The Perplexities of Patents

Nearly a decade ago, when the medical giant Johns Hopkins University took on a small biotech startup named CellPro in a patent infringement lawsuit, the results might have been predicted. Hopkins won, and tiny CellPro was driven out of business. But rather than simplistically casting Hopkins as the villain and CellPro as the persecuted, Robert Cook-Deegan and colleague Avital Bar-Shalom decided to cast a cool analyst's eye on the case. They sought broader lessons that might apply to the current steamy entrepreneurial climate--and they got them.

Stem Cell: new research

 Stem Cell: new research


In the analysis published in the December 2002 Milbank Quarterly, the analysts concluded that the case--in which Johns Hopkins claimed that CellPro had infringed upon its patents for a cancer treatment technology--exemplifies the complex problems arising from academic secrecy, broadly defined patents, and the lack of government oversight of commercialization of university discoveries made using federal funds.

" The secrecy that currently surrounds licensing transactions at academic research centers seems likely to come under fire, as well it should," wrote Bar-Shalom and Cook-Deegan. Bar-Shalom is currently an American Association for the Advancement of Science Risk Policy fellow; Cook-Deegan is director of Duke's Center for Genome Ethics, Law, and Policy. "In our view, terms should be public when the research underlying intellectual property involves public funds."

Such cases suggest that the 1980 Bayh-Dole Act, which promotes commercializing discoveries made using federal funds, should be amended "to ensure accountability and feedback on how inventions arising in federally funded research are licensed," they wrote. The case involving Johns Hopkins and CellPro illustrates that "patents are not an unalloyed good--they have a real downside if questions about patents covering one component of a technology can kill an entire business," the authors said in their paper. They also observed that the case emphasizes the moral distinction between commercializing biotechnology discoveries and those in other fields. "Enhancing or obstructing computer technology or automobile manufacture is one thing, quashing a firm in the business of producing a life-saving cancer drug or device quite another. Cancer therapeutics have a moral and social valence beyond that captured by business interests alone, and will be subject to an additional layer of moral (and political) analysis."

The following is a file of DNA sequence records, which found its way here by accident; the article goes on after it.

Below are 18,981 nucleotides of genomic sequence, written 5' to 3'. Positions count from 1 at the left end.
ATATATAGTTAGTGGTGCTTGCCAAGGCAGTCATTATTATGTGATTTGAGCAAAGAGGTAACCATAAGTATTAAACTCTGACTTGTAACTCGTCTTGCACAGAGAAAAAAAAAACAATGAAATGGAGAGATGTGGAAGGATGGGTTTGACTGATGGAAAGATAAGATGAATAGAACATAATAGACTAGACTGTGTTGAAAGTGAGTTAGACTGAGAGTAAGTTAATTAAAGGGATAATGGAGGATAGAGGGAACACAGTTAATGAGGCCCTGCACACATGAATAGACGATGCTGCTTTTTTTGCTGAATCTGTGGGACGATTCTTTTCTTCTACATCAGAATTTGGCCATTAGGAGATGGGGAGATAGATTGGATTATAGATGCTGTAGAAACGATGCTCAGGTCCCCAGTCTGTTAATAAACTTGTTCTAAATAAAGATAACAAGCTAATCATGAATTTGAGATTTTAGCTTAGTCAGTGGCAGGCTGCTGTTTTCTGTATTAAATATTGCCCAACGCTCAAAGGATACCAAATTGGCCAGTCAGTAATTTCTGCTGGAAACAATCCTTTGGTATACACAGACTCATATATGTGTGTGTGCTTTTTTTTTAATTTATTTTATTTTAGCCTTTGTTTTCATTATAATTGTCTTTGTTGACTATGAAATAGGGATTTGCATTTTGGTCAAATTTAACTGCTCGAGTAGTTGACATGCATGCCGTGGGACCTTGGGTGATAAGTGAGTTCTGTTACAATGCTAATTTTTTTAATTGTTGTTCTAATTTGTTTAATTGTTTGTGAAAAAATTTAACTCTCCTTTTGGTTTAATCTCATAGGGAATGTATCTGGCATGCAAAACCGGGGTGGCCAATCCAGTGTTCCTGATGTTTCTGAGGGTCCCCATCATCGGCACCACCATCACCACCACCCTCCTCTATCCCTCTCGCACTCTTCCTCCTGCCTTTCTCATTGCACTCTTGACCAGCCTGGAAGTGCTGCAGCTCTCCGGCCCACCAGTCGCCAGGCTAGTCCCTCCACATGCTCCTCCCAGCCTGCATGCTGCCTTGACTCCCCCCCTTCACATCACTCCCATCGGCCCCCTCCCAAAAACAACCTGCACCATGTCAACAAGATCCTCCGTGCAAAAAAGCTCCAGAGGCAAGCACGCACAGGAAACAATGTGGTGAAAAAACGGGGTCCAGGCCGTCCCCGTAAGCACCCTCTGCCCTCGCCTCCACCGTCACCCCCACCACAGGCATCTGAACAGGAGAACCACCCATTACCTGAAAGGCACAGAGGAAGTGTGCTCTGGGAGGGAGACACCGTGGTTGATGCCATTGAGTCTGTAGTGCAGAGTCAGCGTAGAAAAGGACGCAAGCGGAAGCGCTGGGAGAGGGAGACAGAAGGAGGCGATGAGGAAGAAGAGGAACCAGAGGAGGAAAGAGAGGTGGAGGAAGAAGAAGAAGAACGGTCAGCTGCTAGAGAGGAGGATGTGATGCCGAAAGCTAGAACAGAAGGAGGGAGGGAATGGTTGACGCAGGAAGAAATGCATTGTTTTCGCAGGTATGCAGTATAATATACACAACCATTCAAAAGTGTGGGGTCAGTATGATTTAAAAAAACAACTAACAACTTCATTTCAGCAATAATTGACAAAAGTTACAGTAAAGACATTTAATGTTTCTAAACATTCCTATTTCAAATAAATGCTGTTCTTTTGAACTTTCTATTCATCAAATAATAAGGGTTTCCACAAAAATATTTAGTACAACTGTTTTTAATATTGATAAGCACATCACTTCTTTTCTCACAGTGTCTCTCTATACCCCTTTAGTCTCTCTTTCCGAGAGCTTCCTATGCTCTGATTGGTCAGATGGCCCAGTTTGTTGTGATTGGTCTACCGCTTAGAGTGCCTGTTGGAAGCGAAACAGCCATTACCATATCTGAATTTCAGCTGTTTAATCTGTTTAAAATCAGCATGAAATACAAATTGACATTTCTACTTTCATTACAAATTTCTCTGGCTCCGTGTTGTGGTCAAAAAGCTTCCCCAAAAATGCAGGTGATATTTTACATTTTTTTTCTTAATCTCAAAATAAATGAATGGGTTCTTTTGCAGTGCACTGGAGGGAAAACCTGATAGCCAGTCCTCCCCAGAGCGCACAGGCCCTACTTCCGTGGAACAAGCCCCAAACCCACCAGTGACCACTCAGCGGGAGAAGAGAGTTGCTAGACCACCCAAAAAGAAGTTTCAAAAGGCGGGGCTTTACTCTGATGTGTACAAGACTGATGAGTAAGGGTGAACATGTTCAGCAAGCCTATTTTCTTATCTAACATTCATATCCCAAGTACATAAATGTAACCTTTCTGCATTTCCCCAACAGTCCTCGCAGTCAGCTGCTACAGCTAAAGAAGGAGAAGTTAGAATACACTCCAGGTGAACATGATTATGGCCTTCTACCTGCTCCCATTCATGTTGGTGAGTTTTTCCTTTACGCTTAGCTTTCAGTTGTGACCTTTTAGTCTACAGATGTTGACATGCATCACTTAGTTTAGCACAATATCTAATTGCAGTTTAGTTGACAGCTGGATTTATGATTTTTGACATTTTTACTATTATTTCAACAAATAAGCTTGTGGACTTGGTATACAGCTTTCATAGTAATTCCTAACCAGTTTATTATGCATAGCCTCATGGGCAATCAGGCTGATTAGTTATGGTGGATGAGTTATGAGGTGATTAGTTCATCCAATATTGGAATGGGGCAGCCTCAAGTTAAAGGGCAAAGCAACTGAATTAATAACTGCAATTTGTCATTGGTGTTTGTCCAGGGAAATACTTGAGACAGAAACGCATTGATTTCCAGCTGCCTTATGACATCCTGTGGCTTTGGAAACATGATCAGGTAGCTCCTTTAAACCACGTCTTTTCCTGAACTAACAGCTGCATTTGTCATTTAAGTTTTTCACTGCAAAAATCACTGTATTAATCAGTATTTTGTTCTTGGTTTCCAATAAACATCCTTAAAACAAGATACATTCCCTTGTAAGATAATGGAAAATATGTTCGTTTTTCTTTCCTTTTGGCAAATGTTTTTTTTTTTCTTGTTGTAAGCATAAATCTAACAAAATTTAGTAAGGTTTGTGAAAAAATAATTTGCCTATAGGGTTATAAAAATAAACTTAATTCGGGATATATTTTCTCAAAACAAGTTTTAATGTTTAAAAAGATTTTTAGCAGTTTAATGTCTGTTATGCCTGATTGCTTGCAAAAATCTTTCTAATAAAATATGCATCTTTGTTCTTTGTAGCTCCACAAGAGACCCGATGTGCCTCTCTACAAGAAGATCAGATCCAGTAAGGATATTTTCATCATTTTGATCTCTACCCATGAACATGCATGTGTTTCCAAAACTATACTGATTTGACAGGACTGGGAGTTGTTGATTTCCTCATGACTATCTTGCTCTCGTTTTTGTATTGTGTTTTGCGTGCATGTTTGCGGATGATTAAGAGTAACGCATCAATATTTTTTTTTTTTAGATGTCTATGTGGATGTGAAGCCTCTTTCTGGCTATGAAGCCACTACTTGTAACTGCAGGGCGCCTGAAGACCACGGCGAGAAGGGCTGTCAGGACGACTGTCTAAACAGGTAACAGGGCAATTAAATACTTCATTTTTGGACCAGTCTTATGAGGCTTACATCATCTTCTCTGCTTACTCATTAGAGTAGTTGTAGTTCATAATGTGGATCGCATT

Cook-Deegan explains that he and Bar-Shalom undertook to explore the conflict between Johns Hopkins and CellPro as part of efforts of the Institute of Medicine's National Cancer Policy Board to streamline the process of developing cancer diagnostics and therapeutics. Both are former staff members of the board. The CellPro case, they decided, represented an excellent case study of the pitfalls inherent in transferring a basic cancer research discovery to the marketplace.

Basically, the case revolved around a dispute over patent rights to a technology for isolating immature cells, called stem cells, from bone marrow. Such stem cells are capable of maturing into a range of immune cells to reconstitute a destroyed immune system. Thus, such separation technology can be used as the basis for cancer treatments in which stem cells are used to restore a patient's bone-marrow-based immune system, which has been destroyed by radiation or chemotherapy.

In 1981, a Johns Hopkins scientist developed antibodies that could recognize such stem cells, enabling the cells to be isolated. Hopkins received a broad patent that the university believed covered any use of antibodies for such isolation. The antibody-based technology was ultimately licensed to Baxter Healthcare, which began to develop cell-separation instrumentation based on the technique.

Significantly, noted Bar-Shalom and Cook-Deegan, Hopkins did not make public its licensing agreements, which is entirely permissible under the Bayh-Dole Act. This secrecy, said the authors, reduced the university's credibility and complicated efforts to judge the merits of the technology and of Hopkins' position.

Meanwhile, researchers at the Fred Hutchinson Cancer Center in Seattle had developed a different antibody-based separation technique, which was the basis for the 1989 founding of the startup company CellPro. The company--unwisely, it turned out--decided that it did not need to license the Johns Hopkins technology and began to develop and clinically test its own bone-marrow reconstitution technique for use following chemotherapy for breast cancer.

In 1994, Hopkins and the companies to which it licensed its technology filed the patent infringement suit against CellPro.

Cook-Deegan says their analysis revealed a complex situation. "We ultimately didn't find that one side or the other was right, which is unpalatable for those who like clean, simple answers. But the case clearly shows that the Bayh-Dole Act could be simplified and the process made more transparent." Even though some secrecy had been the norm in academe, he says, the increase in commercialization has exacerbated the tendency.

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